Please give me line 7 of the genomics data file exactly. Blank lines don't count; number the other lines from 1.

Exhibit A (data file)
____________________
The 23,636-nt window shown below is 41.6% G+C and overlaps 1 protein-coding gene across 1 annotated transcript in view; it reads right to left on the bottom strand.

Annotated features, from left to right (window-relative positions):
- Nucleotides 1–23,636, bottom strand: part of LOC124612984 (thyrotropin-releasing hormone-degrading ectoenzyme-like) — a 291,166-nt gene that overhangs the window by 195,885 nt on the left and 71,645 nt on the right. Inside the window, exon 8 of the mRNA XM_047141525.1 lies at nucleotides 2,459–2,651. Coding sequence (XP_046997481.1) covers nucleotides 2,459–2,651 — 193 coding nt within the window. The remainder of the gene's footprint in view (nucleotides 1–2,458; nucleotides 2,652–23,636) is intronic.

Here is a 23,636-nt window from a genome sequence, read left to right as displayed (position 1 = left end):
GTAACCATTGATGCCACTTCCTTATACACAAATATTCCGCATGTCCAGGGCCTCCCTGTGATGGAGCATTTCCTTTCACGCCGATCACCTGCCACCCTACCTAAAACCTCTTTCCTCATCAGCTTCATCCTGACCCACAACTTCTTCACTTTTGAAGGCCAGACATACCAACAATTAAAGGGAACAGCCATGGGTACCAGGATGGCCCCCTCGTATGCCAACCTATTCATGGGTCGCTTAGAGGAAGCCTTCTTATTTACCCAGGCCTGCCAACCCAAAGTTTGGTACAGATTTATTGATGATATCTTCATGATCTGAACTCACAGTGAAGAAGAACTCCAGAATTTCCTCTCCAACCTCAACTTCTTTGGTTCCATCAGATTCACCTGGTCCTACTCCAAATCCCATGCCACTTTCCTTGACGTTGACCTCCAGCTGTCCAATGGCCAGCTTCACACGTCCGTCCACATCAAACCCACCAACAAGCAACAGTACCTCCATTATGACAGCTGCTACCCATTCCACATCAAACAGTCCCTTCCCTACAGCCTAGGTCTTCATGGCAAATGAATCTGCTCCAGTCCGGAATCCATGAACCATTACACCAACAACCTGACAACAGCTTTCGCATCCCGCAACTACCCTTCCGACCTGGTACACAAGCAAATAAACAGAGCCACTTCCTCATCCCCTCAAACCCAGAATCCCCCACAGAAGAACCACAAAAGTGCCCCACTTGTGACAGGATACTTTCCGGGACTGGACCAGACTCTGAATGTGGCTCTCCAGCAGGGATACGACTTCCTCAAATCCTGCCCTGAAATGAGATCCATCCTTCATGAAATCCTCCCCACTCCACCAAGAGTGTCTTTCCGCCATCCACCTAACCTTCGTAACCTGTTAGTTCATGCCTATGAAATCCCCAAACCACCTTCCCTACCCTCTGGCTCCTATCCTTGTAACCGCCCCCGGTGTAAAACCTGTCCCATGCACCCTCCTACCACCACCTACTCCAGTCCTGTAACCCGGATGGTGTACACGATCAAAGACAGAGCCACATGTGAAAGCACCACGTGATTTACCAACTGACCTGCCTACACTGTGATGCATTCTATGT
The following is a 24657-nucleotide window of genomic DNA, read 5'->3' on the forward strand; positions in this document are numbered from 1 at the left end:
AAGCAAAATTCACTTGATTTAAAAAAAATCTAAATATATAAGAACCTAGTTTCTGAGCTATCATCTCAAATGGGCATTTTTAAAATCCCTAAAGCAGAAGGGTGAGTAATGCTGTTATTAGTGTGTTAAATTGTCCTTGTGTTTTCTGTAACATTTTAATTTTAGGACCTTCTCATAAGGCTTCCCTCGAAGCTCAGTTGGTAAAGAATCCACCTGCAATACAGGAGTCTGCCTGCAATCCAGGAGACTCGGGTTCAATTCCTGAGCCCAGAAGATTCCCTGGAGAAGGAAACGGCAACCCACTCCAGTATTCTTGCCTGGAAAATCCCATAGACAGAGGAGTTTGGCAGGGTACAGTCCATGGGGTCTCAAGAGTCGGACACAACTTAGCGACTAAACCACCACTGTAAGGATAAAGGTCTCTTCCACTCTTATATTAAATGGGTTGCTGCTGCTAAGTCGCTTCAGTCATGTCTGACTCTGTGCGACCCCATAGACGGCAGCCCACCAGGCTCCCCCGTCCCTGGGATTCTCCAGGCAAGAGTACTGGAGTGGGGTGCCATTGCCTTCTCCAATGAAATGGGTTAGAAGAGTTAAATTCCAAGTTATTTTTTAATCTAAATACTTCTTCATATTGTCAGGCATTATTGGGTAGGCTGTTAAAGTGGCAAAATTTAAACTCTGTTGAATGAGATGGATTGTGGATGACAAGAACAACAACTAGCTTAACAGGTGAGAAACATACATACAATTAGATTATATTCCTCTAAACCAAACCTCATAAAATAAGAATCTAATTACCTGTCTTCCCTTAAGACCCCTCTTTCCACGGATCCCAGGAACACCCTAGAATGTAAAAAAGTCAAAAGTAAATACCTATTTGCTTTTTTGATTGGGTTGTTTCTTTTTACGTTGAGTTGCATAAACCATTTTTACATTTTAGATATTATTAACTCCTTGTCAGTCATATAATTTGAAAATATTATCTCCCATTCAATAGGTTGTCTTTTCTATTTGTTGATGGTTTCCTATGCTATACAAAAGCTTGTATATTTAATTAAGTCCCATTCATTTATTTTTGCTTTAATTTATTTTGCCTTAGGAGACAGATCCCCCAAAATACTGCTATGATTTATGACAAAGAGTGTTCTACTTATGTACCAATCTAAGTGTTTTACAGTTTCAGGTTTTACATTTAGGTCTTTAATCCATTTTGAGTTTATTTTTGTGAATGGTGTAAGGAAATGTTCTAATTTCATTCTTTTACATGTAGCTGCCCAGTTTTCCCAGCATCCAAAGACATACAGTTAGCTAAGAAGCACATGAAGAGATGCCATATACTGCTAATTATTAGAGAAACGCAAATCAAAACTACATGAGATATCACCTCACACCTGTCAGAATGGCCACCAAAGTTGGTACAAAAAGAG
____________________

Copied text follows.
AAGCAAAATTCACTTGATTTAAAAAAAATCTAAATATATAAGAACCTAGTTTCTGAGCTATCATCTCAAATGGGCATTTTTAAAATCCCTAAAGCAGAAGGGTGAGTAATGCTGTTATTAGTGTGTTAAATTGTCCTTGTGTTTTCTGTAACATTTTAATTTTAGGACCTTCTCATAAGGCTTCCCTCGAAGCTCAGTTGGTAAAGAATCCACCTGCAATACAGGAGTCTGCCTGCAATCCAGGAGACTCGGGTTCAATTCCTGAGCCCAGAAGATTCCCTGGAGAAGGAAACGGCAACCCACTCCAGTATTCTTGCCTGGAAAATCCCATAGACAGAGGAGTTTGGCAGGGTACAGTCCATGGGGTCTCAAGAGTCGGACACAACTTAGCGACTAAACCACCACTGTAAGGATAAAGGTCTCTTCCACTCTTATATTAAATGGGTTGCTGCTGCTAAGTCGCTTCAGTCATGTCTGACTCTGTGCGACCCCATAGACGGCAGCCCACCAGGCTCCCCCGTCCCTGGGATTCTCCAGGCAAGAGTACTGGAGTGGGGTGCCATTGCCTTCTCCAATGAAATGGGTTAGAAGAGTTAAATTCCAAGTTATTTTTTAATCTAAATACTTCTTCATATTGTCAGGCATTATTGGGTAGGCTGTTAAAGTGGCAAAATTTAAACTCTGTTGAATGAGATGGATTGTGGATGACAAGAACAACAACTAGCTTAACAGGTGAGAAACATACATACAATTAGATTATATTCCTCTAAACCAAACCTCATAAAATAAGAATCTAATTACCTGTCTTCCCTTAAGACCCCTCTTTCCACGGATCCCAGGAACACCCTAGAATGTAAAAAAGTCAAAAGTAAATACCTATTTGCTTTTTTGATTGGGTTGTTTCTTTTTACGTTGAGTTGCATAAACCATTTTTACATTTTAGATATTATTAACTCCTTGTCAGTCATATAATTTGAAAATATTATCTCCCATTCAATAGGTTGTCTTTTCTATTTGTTGATGGTTTCCTATGCTATACAAAAGCTTGTATATTTAATTAAGTCCCATTCATTTATTTTTGCTTTAATTTATTTTGCCTTAGGAGACAGATCCCCCAAAATACTGCTATGATTTATGACAAAGAGTGTTCTACTTATGTACCAATCTAAGTGTTTTACAGTTTCAGGTTTTACATTTAGGTCTTTAATCCATTTTGAGTTTATTTTTGTGAATGGTGTAAGGAAATGTTCTAATTTCATTCTTTTACATGTAGCTGCCCAGTTTTCCCAGCATCCAAAGACATACAGTTAGCTAAGAAGCACATGAAGAGATGCCATATACTGCTAATTATTAGAGAAACGCAAATCAAAACTACATGAGATATCACCTCACACCTGTCAGAATGGCCACCAAAGTTGGTACAAAAAGAG